It’s estimated that around 35 million individuals living today can trace direct descent to one or more of the above Mayflower passengers.
Finding Your Mayflower Pilgrim Ancestors
You’ll be ready to look for your pilgrim ancestors once you’ve traced your genealogy back to the 1700s and found people already living in America, preferably in the northeast – present-day New England, New York, Pennsylvania and New Jersey.
Next, you can start searching surnames to see if they appear in Mayflower genealogies. If you don’t find your ancestors on the free surname site, you can try Ancestry.com.
I came upon my link to the Mayflower pilgrims by accident, though it happened after many years of research. I was looking through Ancestry.com hints and found that another Ancestry user had tagged one of my ancestors as a Mayflower descendant.
I don’t trust other people’s family trees. However, this seemed like an intriguing enough possibility that I did some of my own research.
Visit Ancestry.com and click Search, then select Card Catalog. In the Title box, type Mayflower and click Search. One of the top results you’ll see should be Mayflower Births and Deaths, Vol. 1 and 2, which is where I found my ancestor Lysander Barrett, son of Rebecca Bosworth and her husband, Daniel Barrett.
I had already traced my ancestry back further than this, but didn’t previously know that the Bosworth line went back to Mayflower pilgrims.
The Bosworth line goes back several generations to the daughter of Mayflower passengers Elizabeth Tilley and John Howland. Hannah Howland married Jonathan Bosworth.
Ancestry.com offers a variety of different Mayflower genealogy resources for you to search if Mayflower Births and Deaths, Vol. 1 and 2 don’t show any results for you. In fact, if you’re able to go back far enough in your family tree, you might find someone else has given you a starting point. As I mentioned, that’s how my Mayflower ancestor search began.
What If You Don’t Have a Mayflower Ancestor?
I don’t recommend making your genealogy research all about tying your relatives to famous events or noteworthy people. I’ve found many reasons to feel proud of my ancestors, a number of which don’t involve key events from history books or famous people.
I’ve researched my family’s ancestry for many years, and I continue to find new and fascinating tidbits about my dead relatives. Finding Mayflower ancestors is just one cog in a constantly turning wheel.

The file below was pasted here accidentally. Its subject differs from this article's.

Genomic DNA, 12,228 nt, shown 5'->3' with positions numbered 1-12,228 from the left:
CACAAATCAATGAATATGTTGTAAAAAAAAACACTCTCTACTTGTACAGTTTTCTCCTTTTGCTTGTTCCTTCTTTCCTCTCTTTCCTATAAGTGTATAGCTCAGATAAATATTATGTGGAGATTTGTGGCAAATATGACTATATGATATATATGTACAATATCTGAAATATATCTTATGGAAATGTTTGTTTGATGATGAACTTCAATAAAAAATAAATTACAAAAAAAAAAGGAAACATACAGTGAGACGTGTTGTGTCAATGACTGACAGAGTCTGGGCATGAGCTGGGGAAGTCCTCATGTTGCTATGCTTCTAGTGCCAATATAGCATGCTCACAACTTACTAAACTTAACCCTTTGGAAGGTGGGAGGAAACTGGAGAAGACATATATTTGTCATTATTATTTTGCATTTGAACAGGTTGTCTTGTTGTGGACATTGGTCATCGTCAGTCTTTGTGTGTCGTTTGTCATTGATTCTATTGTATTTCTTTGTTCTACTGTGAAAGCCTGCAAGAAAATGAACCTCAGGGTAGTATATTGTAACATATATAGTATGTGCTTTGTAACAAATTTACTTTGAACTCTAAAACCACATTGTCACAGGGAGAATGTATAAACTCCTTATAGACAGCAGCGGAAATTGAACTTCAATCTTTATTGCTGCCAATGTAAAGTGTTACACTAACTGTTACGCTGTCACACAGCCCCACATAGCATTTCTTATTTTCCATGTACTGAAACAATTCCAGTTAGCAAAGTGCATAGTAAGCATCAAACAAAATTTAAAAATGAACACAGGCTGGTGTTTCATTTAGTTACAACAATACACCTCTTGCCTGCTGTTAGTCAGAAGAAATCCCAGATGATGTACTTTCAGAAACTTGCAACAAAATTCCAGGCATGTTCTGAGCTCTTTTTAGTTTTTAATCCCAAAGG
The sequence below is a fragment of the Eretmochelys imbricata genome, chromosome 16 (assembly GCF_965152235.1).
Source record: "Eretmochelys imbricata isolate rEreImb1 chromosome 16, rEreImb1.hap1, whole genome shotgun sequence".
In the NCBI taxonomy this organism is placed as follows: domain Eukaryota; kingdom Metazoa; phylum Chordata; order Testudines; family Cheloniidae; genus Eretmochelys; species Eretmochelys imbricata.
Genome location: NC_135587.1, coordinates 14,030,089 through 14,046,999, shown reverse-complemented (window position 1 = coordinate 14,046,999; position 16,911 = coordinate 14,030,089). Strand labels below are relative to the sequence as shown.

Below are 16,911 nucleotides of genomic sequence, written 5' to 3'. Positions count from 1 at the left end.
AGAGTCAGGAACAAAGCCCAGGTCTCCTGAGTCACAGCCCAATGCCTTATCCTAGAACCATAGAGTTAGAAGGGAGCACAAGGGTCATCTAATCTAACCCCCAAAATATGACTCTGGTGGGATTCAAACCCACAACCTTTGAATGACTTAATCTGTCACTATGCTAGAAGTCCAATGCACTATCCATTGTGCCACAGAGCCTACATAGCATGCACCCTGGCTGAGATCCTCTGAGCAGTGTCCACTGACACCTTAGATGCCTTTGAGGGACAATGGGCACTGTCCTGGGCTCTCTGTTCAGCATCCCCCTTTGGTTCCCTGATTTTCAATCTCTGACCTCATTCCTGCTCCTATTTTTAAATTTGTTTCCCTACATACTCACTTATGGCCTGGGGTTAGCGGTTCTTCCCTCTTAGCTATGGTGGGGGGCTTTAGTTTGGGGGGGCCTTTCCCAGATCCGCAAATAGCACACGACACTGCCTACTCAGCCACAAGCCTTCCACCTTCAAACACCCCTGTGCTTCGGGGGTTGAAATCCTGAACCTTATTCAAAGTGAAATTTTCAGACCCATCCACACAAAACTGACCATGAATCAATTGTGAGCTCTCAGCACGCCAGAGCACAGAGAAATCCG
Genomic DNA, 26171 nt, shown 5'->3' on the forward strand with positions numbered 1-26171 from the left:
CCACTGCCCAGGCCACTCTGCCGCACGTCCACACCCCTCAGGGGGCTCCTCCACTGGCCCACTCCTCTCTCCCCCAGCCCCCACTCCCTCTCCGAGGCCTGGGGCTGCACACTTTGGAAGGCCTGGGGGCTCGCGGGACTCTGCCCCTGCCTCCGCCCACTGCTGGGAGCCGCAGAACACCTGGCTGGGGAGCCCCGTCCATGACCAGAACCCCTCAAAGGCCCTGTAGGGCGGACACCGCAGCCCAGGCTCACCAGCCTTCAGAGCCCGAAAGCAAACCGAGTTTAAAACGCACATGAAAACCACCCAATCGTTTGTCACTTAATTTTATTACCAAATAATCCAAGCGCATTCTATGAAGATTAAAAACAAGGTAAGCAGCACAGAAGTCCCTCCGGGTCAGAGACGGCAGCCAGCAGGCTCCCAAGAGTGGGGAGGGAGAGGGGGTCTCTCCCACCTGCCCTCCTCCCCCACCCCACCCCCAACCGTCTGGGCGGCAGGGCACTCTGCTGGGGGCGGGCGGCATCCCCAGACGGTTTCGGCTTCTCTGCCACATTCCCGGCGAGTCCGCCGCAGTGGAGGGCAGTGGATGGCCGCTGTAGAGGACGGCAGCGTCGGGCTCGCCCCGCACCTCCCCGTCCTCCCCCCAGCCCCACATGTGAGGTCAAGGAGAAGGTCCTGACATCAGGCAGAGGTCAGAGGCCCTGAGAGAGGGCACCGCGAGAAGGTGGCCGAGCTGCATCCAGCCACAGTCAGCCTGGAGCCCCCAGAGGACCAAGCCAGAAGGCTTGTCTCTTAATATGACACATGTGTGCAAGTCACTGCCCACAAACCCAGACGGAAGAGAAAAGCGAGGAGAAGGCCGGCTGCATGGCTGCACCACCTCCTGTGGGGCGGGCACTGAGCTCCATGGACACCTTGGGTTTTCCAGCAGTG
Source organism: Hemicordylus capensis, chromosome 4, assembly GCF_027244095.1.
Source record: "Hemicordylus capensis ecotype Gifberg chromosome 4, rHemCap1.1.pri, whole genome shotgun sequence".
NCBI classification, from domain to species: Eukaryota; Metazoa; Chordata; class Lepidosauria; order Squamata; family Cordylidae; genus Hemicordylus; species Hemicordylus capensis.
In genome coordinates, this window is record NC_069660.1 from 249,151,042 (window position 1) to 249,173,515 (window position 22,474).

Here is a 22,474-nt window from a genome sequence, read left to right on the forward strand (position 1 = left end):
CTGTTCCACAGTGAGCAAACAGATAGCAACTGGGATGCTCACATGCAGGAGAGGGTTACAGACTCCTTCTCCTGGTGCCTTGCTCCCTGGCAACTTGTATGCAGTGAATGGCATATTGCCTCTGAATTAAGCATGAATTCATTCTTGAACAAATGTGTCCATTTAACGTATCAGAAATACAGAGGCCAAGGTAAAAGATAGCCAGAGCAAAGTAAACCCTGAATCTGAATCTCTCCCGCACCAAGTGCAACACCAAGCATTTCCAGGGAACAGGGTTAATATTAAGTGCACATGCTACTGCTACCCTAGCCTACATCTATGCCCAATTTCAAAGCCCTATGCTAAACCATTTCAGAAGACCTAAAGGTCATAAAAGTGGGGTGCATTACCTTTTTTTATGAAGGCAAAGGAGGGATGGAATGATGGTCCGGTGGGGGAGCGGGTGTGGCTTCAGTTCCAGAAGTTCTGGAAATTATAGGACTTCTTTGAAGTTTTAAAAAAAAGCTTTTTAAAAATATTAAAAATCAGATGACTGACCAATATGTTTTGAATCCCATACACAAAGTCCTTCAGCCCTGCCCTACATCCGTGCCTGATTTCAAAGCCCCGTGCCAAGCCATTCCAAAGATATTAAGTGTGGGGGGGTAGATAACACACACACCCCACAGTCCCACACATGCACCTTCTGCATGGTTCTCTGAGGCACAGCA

I’ve known for a long time that I have numerous ancestors who fought in the Revolutionary War, and probably dozens who fought in the Civil War. My ancestors include a judge and other civil servants along with individuals who were probably well known in their locales. Most of my ancestors, though, were just regular people, but that doesn’t make them less interesting or significant.
You Found a Mayflower Ancestor – Now What?
If you’ve located a likely Mayflower ancestor and you’d like to hobnob with others in the Mayflower gene pool, you might consider joining the General Society of Mayflower Descendants.
You can pay $25 and provide your proposed ancestry going back to the Mayflower. They’ll get back to you in a few weeks to let you know how far back their own records verify your submission. Here’s what my submission looks like, up to the point where I would need to provide supporting evidence that my 4x great grandfather, Lysander Barrett, is a son of Rebecca Bosworth.
- John Tilley – Joan Hurst
- Elizabeth Tilley – John Howland
- Jonathan Bosworth – Hannah Howland
- David Bosworth – Mary Sturtevant
- David Bosworth – Prescilla Shaw
- Zadock Bosworth – Joanna Raymond
- Rebecca Bosworth – Daniel Barrett
- Lysander Barrett – Elizabeth “Betsy” Bush
If I decide to pursue membership in the Mayflower Society, I’d need to get in touch with my state society. I’d have to pay another fee and submit supporting documentation for every generation starting with my 4x great-grandparents, Lysander Barrett and Betsy Bush.
Right now, I’m not inclined to spend the time and money required to join the Mayflower Society, but I’m not ruling it out for the future. What you get out of membership seems to depend on what state’s society you join.
You may not have to join the Mayflower Society for the state where you reside. I could join in either the state where I’ve lived for a long time or in Pennsylvania, where my maternal ancestors have deep roots.
Each state’s Mayflower Society chapter has somewhat different requirements, fees and membership benefits.
You might also be interested in checking out lists of famous Mayflower descendants, which include a number of U.S. presidents. My Mayflower heritage makes me a distant cousin to President Franklin D. Roosevelt as well as actors Christopher Lloyd and Humphrey Bogart.
This post was originally written in October 2017 and updated in January 2019.